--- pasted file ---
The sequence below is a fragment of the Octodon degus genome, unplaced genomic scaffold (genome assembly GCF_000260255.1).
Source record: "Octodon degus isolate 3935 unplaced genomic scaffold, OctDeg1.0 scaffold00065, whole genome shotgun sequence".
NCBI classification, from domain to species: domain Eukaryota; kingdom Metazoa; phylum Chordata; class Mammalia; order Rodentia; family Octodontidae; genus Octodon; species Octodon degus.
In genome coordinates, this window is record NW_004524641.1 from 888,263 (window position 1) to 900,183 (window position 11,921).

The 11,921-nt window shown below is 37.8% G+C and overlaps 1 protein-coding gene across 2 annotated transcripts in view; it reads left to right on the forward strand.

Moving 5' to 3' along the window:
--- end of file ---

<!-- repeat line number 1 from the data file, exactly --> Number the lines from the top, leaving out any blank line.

The sequence below is a fragment of the Octodon degus genome, unplaced genomic scaffold (genome assembly GCF_000260255.1).